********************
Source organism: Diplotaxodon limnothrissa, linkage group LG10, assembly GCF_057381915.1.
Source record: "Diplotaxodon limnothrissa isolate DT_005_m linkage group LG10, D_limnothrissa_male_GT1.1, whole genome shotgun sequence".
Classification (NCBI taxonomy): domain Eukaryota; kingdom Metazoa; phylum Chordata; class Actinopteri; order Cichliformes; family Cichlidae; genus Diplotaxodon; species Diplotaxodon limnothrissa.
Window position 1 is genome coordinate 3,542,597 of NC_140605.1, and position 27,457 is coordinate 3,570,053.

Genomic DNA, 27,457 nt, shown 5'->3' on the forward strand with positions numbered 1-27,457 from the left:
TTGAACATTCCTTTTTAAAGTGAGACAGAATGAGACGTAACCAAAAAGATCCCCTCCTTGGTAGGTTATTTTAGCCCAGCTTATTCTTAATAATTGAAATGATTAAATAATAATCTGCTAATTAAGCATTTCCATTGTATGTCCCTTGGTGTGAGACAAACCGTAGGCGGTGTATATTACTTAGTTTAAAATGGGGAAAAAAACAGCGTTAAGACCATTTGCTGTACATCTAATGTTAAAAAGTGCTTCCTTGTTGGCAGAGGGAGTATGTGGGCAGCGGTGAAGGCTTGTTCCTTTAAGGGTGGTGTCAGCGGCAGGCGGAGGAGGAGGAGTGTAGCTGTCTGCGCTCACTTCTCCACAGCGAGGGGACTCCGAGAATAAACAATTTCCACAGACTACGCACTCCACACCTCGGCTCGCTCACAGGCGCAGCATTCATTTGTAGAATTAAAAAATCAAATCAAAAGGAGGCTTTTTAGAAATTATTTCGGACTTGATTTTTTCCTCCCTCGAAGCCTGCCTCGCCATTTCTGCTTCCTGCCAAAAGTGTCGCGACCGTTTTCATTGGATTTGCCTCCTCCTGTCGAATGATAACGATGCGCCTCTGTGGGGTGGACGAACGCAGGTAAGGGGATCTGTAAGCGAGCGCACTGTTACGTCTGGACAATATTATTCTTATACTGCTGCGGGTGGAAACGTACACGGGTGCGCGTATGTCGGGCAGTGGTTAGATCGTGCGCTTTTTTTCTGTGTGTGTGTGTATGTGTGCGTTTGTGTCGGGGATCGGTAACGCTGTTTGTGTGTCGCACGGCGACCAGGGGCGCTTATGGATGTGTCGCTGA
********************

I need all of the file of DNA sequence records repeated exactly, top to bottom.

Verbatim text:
Source organism: Diplotaxodon limnothrissa, linkage group LG10, assembly GCF_057381915.1.
Source record: "Diplotaxodon limnothrissa isolate DT_005_m linkage group LG10, D_limnothrissa_male_GT1.1, whole genome shotgun sequence".
Classification (NCBI taxonomy): domain Eukaryota; kingdom Metazoa; phylum Chordata; class Actinopteri; order Cichliformes; family Cichlidae; genus Diplotaxodon; species Diplotaxodon limnothrissa.
Window position 1 is genome coordinate 3,542,597 of NC_140605.1, and position 27,457 is coordinate 3,570,053.

Genomic DNA, 27,457 nt, shown 5'->3' on the forward strand with positions numbered 1-27,457 from the left:
TTGAACATTCCTTTTTAAAGTGAGACAGAATGAGACGTAACCAAAAAGATCCCCTCCTTGGTAGGTTATTTTAGCCCAGCTTATTCTTAATAATTGAAATGATTAAATAATAATCTGCTAATTAAGCATTTCCATTGTATGTCCCTTGGTGTGAGACAAACCGTAGGCGGTGTATATTACTTAGTTTAAAATGGGGAAAAAAACAGCGTTAAGACCATTTGCTGTACATCTAATGTTAAAAAGTGCTTCCTTGTTGGCAGAGGGAGTATGTGGGCAGCGGTGAAGGCTTGTTCCTTTAAGGGTGGTGTCAGCGGCAGGCGGAGGAGGAGGAGTGTAGCTGTCTGCGCTCACTTCTCCACAGCGAGGGGACTCCGAGAATAAACAATTTCCACAGACTACGCACTCCACACCTCGGCTCGCTCACAGGCGCAGCATTCATTTGTAGAATTAAAAAATCAAATCAAAAGGAGGCTTTTTAGAAATTATTTCGGACTTGATTTTTTCCTCCCTCGAAGCCTGCCTCGCCATTTCTGCTTCCTGCCAAAAGTGTCGCGACCGTTTTCATTGGATTTGCCTCCTCCTGTCGAATGATAACGATGCGCCTCTGTGGGGTGGACGAACGCAGGTAAGGGGATCTGTAAGCGAGCGCACTGTTACGTCTGGACAATATTATTCTTATACTGCTGCGGGTGGAAACGTACACGGGTGCGCGTATGTCGGGCAGTGGTTAGATCGTGCGCTTTTTTTCTGTGTGTGTGTGTATGTGTGCGTTTGTGTCGGGGATCGGTAACGCTGTTTGTGTGTCGCACGGCGACCAGGGGCGCTTATGGATGTGTCGCTGA